Active Traffic Management Overview
A useful synthesis report from FHWA crossed my desk recently, though it has a March 2010 cover date. “Synthesis of Active Traffic Management Experiences in Europe and the United States” reports on a 2006 scan tour by U.S. transportation professionals to observe active traffic management (such as variable speed management) projects in five European countries. It’s a good introduction to this emerging field, in which European countries have led the way. (www.ops.fhwa.dot.gov/publications/fhwahop10031/index.htm)
“The first lesson [from Cancun] is that countries should re-center their efforts on carbon reduction policies that have value for society beyond CO2 mitigation alone. This means focusing on policies that deliver strong co-benefits such as congestion reduction, enhanced energy security, pollutant reduction, and fuel cost savings. The second lesson is that prospects for significantly reducing emissions and avoiding disruptive climate change have not improved; transport must now ready itself to adapt itself to a changing climate.—Jack Short, Secretary General, International Transport Forum, press release Dec. 14, 2010.
“To one degree or another, all three [incoming Republican governors] worried that their states would be left with unsustainable operating costs once the initial [HSR] stimulus money disappeared. They have a point. Passenger rail’s competitiveness with air and automobile traffic is far from established—as Amtrak’s perennial federal operating subsidies show. Even high-speed bullet trains don’t offset enough plane or car traffic to reduce America’s carbon footprint by much. The president may admire China’s burgeoning high-speed system, but that system is deeply in the red. On major routes, the trains often whiz along half-empty, since the tickets are far too expensive for ordinary Chinese. China recently announced a review of its program in light of a Chinese Academy of Sciences study warning that its debts may be unsustainable.”
--Editorial, The Washington Post, Nov. 16, 2010
“In an unkind moment, a reporter asked the present DOT Secretary Ray LaHood what he meant by livable, given that the department had just added it to its criteria for giving away money. He replied vaguely that it was something about being able to walk to work and the park and a restaurant, to a doctor, and a few more things. Well, it turns out I was living the livable lifestyle when I was growing up in Queens, New York in the ‘50s and didn’t know it. Here all along, I just thought we were poor. We were three generations of the family in the same household, and we all had the same doctor who lived two blocks away. Today I don’t have a doctor—I have half a dozen, none of them selected on the basis of distance. When one selects doctors, best—not closest—matters. Hospitals are growing in size but declining in number of facilities per thousand population. All of this is simply representative of the immense trend toward specialization in our society—an increasing division of labor in all activities and an accompanying division of tastes and preferences in an increasingly affluent society. If you want a loaf of Wonder Bread, there’s a 7-11 down the street. If it’s ciabatta with sun-dried tomatoes, there’s this really great place I know a few miles off exit 29 on the freeway.”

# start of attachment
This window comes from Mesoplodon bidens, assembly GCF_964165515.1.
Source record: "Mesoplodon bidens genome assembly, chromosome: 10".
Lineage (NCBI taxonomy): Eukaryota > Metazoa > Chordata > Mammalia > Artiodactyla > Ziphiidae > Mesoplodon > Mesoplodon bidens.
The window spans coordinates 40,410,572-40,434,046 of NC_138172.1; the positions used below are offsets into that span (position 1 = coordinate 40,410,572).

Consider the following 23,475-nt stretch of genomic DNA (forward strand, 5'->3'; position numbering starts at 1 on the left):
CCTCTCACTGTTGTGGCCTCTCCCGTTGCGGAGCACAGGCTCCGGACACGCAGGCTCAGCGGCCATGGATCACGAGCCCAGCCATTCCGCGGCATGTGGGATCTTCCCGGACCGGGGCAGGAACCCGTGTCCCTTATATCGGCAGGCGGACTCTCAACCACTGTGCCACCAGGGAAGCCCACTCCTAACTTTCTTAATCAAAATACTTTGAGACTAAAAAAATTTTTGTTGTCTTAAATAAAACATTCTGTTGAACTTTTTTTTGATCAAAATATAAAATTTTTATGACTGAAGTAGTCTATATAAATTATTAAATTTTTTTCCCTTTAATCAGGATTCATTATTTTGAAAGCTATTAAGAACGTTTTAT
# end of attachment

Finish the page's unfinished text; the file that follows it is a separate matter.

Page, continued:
--Alan Pisarski, “Livability and All That,” The New Geography, November 2010 (www.newgeography.com/content/001865-livability-and-all-that)
“In terms of economic efficiency, whether the federal government or state and local government should fund certain infrastructure projects depends upon whether the funding benefits the nation as a whole or particular states and localities. If those who benefit from a project do not bear its costs, too large a project (or too many projects) might be undertaken or too many infrastructure services consumed relative to the resources used to provide the project or services. To avoid that problem, the federal government could choose to fund a project undertaken by a particular state or locality only if that funding was expected to benefit taxpayers nationwide. Under that scenario, projects that produced benefits only for the citizens of a given state or locality would be funded at those levels of government.”
--Congressional Budget Office, “Public Spending on Transportation and Water Infrastructure,” November 2010 (www.cbo.gov/ftpdocs/119xx/doc11940/11-17-infrastructure.pdf)
“[M]uch available evidence points to the fact that while investment in transit systems may well support, and even strengthen, pre-existing trends toward urban growth and CBD consolidation, it never creates such trends where they do not already exist, and certainly cannot reverse trends toward spatial dispersion. The difference between the two views may appear at first to be merely a matter of emphasis. But on more careful observation, it can be seen that the implications for public transport decisions are very dissimilar. The first position leads to investment motivated by the desire to arrest unwanted trends toward lower-density urban forms, or actively create denser forms of development. The latter view notes that the right time, and perhaps the only time, to invest heavily in urban public transit systems is when underlying trends show that the urban form is already consolidating for reasons unrelated to transport.”
--Andrew Marsay, “Capturing Growth Trends Through Investment in Public Transport Interchanges,” paper for University of Johannesburg’s annual “Discourse” series.